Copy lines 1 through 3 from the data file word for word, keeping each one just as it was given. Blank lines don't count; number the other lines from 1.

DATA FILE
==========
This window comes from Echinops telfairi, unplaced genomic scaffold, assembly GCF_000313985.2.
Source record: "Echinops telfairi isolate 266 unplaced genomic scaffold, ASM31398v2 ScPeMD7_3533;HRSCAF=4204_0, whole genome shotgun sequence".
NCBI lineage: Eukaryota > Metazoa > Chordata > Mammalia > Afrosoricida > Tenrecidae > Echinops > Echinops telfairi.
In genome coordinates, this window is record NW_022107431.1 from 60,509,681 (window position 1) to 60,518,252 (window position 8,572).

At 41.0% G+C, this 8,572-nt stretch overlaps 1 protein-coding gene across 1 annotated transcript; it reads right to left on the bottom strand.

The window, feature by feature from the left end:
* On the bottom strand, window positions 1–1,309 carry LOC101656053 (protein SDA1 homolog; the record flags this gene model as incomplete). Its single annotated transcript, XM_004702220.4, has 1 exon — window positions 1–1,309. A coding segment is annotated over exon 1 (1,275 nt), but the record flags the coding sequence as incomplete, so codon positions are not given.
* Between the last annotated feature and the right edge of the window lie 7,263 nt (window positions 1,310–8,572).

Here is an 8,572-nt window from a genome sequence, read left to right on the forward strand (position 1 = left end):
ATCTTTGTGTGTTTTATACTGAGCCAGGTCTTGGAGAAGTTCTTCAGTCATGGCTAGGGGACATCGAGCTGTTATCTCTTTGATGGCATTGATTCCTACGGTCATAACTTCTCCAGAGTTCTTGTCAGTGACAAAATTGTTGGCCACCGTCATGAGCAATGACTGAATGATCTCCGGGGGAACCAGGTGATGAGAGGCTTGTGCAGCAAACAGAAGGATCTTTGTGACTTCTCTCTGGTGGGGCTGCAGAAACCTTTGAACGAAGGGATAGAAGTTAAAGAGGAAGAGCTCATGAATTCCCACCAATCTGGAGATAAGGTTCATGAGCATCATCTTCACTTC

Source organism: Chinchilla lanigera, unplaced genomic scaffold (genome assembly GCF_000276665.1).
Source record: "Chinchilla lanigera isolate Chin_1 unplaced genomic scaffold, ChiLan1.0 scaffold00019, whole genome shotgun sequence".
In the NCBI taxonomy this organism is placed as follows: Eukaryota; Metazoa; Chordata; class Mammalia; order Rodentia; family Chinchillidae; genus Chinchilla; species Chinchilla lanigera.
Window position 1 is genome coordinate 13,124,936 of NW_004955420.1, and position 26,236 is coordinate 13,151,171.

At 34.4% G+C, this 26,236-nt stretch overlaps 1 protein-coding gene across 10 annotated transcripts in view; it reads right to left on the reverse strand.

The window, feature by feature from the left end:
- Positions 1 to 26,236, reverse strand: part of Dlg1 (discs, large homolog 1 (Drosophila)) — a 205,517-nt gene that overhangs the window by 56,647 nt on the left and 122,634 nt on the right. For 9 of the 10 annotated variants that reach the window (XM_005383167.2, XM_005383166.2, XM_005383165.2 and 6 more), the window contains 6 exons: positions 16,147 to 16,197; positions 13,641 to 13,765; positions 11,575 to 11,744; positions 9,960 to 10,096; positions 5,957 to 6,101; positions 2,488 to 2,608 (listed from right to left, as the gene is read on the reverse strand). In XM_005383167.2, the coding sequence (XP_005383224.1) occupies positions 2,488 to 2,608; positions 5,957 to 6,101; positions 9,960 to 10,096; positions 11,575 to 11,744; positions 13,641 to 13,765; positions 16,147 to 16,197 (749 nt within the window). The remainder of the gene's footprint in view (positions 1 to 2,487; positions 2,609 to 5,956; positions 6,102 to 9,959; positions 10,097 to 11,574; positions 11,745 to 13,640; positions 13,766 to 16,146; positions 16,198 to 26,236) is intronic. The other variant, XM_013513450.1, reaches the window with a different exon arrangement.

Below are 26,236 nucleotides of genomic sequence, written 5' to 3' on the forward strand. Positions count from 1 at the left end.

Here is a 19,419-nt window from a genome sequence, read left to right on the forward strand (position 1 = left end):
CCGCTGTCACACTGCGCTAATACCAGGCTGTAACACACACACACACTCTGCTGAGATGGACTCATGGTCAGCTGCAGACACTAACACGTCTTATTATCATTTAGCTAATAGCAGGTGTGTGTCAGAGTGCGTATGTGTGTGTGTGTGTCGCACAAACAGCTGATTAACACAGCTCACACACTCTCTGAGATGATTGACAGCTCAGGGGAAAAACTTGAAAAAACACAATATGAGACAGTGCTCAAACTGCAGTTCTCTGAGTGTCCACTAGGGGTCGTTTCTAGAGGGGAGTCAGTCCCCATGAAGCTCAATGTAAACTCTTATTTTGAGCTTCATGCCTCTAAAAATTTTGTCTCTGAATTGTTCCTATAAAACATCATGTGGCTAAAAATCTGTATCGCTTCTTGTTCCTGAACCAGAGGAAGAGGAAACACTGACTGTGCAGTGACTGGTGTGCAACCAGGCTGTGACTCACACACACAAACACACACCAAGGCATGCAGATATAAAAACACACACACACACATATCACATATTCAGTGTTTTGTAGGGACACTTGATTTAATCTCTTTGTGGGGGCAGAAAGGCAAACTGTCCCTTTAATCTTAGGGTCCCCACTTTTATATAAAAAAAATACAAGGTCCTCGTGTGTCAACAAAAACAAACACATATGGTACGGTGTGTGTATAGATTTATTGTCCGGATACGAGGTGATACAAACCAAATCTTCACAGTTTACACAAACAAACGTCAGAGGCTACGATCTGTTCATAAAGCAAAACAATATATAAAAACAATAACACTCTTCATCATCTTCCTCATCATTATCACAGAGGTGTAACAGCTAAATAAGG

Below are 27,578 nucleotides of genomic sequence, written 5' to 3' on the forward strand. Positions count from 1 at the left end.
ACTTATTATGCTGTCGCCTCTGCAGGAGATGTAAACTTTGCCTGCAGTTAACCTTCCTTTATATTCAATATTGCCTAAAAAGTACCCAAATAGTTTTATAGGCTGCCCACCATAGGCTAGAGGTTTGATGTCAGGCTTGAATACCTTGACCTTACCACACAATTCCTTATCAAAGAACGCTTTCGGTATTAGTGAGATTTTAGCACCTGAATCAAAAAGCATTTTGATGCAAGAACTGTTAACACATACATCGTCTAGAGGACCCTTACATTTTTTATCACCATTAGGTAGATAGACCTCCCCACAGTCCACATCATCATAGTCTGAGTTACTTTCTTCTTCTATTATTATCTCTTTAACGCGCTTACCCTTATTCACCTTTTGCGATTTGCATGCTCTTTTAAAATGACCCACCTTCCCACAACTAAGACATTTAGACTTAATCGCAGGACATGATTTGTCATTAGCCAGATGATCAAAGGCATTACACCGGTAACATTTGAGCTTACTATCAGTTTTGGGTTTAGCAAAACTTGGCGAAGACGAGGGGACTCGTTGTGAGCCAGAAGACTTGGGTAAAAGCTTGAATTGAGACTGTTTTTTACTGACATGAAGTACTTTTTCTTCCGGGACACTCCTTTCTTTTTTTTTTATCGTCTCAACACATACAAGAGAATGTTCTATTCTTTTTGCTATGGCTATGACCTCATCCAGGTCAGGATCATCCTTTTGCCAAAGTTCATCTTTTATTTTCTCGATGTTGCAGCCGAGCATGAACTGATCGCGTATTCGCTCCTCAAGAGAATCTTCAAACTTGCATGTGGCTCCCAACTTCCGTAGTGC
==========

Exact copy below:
This window comes from Echinops telfairi, unplaced genomic scaffold, assembly GCF_000313985.2.
Source record: "Echinops telfairi isolate 266 unplaced genomic scaffold, ASM31398v2 ScPeMD7_3533;HRSCAF=4204_0, whole genome shotgun sequence".
NCBI lineage: Eukaryota > Metazoa > Chordata > Mammalia > Afrosoricida > Tenrecidae > Echinops > Echinops telfairi.